By Antigone Barton
Life had become easy for Lydia Crozier, who was happily married and a successful
decorator, when a little-understood epidemic began stealing people from her
It was in the mid-1980s when she started cooking for homebound patients, bringing
them meals, spending nights on their couches, and calling their families when
they died of complications from AIDS.
It was the first volunteer work she had done, she said many years later. Caring for patients, along with
supporting the cause of public health, remained among the work she continued
for the rest of her life.
Mrs. Crozier, a founder of FoundCare, which built a community health center for
uninsured and underinsured in Palm Beach County, a longtime active leader at
the Comprehensive AIDS Program and Hope House, and a resident of South Palm
Beach, died May 17, at 74.
Born in Cuba, she came to the United States with her mother and one of her two
brothers when she was 10 years old. When her mother, a seamstress, established
a business, she took charge of her brother, who was seven years younger.
“She basically raised me from six to ten,” her brother, Frank Seiser said.
She grew up to become a businesswoman, builder, hotel owner, and interior designer.
She had married twice and was widowed in her 40s when she moved to South
Florida where she met Jim Crozier. After the two were married, they lived in
She was working on Worth Avenue when the AIDS epidemic started taking a toll around her.
“We went to so many funerals,” she said last year. “No one knew what to do about it.”
At an AIDS benefit, she began to see a role.
She remembered a night she spent “on a very itchy couch,” at an apartment in
Northwood, where she didn’t know if her car, parked outside, would still be
there in the morning. She called her husband and told him she had to stay,
because the man she was visiting was dying.
“When you’re born, someone catches you,” she said later. “When you die, someone has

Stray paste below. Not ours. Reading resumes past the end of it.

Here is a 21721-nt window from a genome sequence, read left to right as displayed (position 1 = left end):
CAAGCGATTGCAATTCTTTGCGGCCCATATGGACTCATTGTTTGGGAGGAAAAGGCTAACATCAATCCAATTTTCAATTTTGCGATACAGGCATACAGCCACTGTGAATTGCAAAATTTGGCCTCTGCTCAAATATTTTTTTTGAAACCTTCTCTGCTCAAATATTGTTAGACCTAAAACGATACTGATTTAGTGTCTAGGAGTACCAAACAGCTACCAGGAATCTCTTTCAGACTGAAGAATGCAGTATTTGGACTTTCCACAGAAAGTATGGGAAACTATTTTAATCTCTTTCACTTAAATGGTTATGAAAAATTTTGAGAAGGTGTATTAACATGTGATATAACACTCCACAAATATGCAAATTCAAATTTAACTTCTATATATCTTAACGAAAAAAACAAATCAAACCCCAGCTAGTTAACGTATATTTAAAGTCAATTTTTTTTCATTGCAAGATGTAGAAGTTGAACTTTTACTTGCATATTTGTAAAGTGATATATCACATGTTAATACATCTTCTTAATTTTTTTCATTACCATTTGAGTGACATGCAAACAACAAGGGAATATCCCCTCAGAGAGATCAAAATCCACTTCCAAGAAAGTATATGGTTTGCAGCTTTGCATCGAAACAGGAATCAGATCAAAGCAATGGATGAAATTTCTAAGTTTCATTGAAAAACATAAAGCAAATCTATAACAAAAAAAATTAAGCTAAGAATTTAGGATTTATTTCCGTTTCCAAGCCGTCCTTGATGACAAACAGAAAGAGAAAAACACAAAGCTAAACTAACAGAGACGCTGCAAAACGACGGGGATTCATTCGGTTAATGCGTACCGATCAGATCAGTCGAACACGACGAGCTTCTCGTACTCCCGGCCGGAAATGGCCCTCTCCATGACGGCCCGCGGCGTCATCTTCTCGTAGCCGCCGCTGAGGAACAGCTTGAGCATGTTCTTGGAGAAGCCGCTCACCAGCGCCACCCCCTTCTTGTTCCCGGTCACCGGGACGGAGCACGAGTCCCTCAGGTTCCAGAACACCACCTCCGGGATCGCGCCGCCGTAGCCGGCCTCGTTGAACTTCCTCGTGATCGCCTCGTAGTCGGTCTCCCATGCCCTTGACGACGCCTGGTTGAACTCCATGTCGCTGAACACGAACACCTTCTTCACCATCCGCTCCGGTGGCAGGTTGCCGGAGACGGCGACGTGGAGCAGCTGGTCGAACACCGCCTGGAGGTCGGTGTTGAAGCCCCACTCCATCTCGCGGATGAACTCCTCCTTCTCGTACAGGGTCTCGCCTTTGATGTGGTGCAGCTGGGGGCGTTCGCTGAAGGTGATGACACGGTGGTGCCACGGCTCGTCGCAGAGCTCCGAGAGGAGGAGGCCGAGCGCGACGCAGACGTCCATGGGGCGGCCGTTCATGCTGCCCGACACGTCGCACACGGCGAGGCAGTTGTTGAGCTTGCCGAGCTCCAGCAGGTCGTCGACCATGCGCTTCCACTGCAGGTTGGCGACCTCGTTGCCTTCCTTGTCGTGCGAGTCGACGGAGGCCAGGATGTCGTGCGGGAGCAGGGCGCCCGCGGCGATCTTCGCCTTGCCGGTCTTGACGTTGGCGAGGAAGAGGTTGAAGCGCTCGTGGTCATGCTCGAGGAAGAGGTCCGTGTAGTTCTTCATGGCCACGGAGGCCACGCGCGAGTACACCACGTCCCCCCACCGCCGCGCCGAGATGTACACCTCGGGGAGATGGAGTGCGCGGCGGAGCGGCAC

to let you go. Tell you that you were a good person, a good son, a good
But too, often, she said, no one was there. She remembered parents who wore rubber
gloves to care for their own children, in the early, mysterious days of the
epidemic. And she remembered opening invitations “that sparkle and feathers
fell out of,” to charity balls in the name of the AIDS epidemic and not seeing
the connection between the glittering parties and problem they were said to
“I thought, go change someone’s diaper, that’s important,” she said years later.
The beginning of the Comprehensive AIDS Program she said, “was just friends helping friends.”
Her compassion was contagious, CAP director Yolette Bonnet says now.
“Many of our board members are on the board because of her,” Bonnet said. “She gave her money, her heart, her whole self. She touched you.”
She continued to give to other health-related causes, including Hope House, and supported the endeavors of the many friends she made in her volunteer work.
“Wherever I went, she helped,” said Jim Sugarman, a nonprofit organization consultant who met her through her work at Hope House in the early 1990s.
Diagnosed with cervical cancer more than four years ago, she realized a long-held dream
in her last year, visiting Cuba for the first time since leaving. Through much
of her illness she continued to volunteer, serving at CAP.
“It’s just like living in a little village,” she said. “If you know someone who is sick, you bring them soup. It’s doing what you want done for you.”
She is survived by her son, Frank Oliva Jr., and two brothers, Seiser and Joseph Burruzzo. Her husband died in 2000.
Memorial donations may be made to Comprehensive AIDS Program and sent to CAP, 2330 S.
Congress Ave., West Palm Beach, FL 33406 and Hospice, 5300 East End Ave., West
Palm Beach, FL 33407.
memorial service will be held on June 14 at 5:30 p.m. at Unity of the Palm
Beaches, 1957 S. Flagler Drive, West Palm Beach.